Meet Kate. She’s a skank. Stuck in a job she hates, Kate dreams of being a writer. Anything to get away from her irritating co-workers; Anal Annie, Linda (who has the world’s most awful laugh), and her woefully dull manager, Chris. As relief from her mind-numbingly boring job, she investigates which of her colleagues have watched porn on their computers, orders sex toys online, attends beginners knitting classes, and imagines ways that she can ensnare Sexy Gary.
Skank gained notoriety in the GM Fringe when it got reviewers banned from Twitter, myself included. Apparently the show’s title is so offensive, it incites hatred. The play had a sold out run at Tribeca, and has now been revived as part of the Kings Arms’ Best of the GM Fringe Festival.
Playwright Clementine Bogg-Hargroves plays Kate, superbly carrying the entire show on her own. All other characters are realised through amusing voice overs, the majority of which are also performed by Bogg-Hargroves. She injects Kate with a joyful vivacity, fully embodying her character to create an amusing Bridget Jones figure that the audience can identify with. Despite being hysterically funny, Kate is a woman who is struggling with her mental health. Her anxiety becomes overwhelming and she suffers from panic attacks.
Confirming how talented Bogg-Hargroves is as a writer, Kate is a fully-rounded character who is comical, yet also evokes empathy. At no point does Skank feel like a recital of lines. Kate is entirely believable. With excellent direction from Zoey Barnes, Bogg-Hargroves has flawless comic delivery. She is remarkably skilled as a comic actor, dropping killer dance moves, saucily thrusting her pelvis, and giving cheeky asides to the audience.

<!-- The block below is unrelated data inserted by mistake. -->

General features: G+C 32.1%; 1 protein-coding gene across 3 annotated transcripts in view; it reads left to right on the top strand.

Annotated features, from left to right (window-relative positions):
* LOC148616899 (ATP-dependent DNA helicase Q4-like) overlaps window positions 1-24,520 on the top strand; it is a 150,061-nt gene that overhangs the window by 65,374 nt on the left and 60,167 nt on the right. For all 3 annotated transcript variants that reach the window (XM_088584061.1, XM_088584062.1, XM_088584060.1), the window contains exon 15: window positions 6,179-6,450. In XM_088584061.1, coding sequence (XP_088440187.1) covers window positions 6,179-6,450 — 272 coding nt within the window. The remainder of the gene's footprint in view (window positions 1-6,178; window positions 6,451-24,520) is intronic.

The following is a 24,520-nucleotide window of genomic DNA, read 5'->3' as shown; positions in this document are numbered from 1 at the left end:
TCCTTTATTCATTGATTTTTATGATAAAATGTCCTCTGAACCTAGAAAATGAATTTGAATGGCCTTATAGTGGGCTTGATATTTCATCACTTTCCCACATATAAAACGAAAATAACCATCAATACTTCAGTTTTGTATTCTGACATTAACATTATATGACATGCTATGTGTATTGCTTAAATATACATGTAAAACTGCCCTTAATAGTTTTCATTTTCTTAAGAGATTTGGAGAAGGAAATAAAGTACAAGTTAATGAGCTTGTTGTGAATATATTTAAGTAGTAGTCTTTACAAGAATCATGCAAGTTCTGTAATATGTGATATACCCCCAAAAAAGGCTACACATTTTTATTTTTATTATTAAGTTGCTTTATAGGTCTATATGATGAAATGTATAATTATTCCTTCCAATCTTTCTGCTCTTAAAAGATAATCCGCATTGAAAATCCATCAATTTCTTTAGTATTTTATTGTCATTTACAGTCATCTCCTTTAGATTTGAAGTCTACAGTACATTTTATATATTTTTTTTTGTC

Bursting with confidence, the performance is more assured and slicker than it was the first time I watched the play. The small edits made to the script work well to refine the comedy, in addition to emphasising Kate’s psychological panic and anxiety.
As a playwright, Bogg-Hargroves has an incredible skill of turning the mundane into fine comedy. Kate’s passion for recycling results in her carrying around an empty tin of Aldi baked beans for the entire show. At a work’s party, she smuggles in miniature Smirnoff bottles and drinks from her bean can. A trip to the doctors for a smear test turns into a spat with the rude receptionist.
However, it is in Skank‘s more tender moments that Bogg-Hargroves’ talent shines through, as both an actor and playwright. When the results of Kate’s smear test show that she has abnormal cells which could be cancerous, she precisely captures the fear every woman feels when they receive their smear results. The numbness and shock she portrays when she hears “the C word” is rendered with absolute sensitivity.
Kate’s vulnerability is exposed when she attends her colposcopy. This is poignantly portrayed without the need for dialogue. It is Bogg-Hargroves’ mannerisms that speak a thousand words. Tears run down her face and she reaches out for the nurse’s hand to hold, bean can placed on her stomach. It’s an emotional moment that reveals the character’s fragility, whilst also reflecting how awful and terrifying the procedure is.
Wickedly funny, yet deeply moving, Skank is a magnificent debut play. It is brilliantly constructed and impeccably performed by Clementine Bogg-Hargroves, working alongside director Zoey Barnes. Together, they make a supremely talented comedic force to be reckoned with.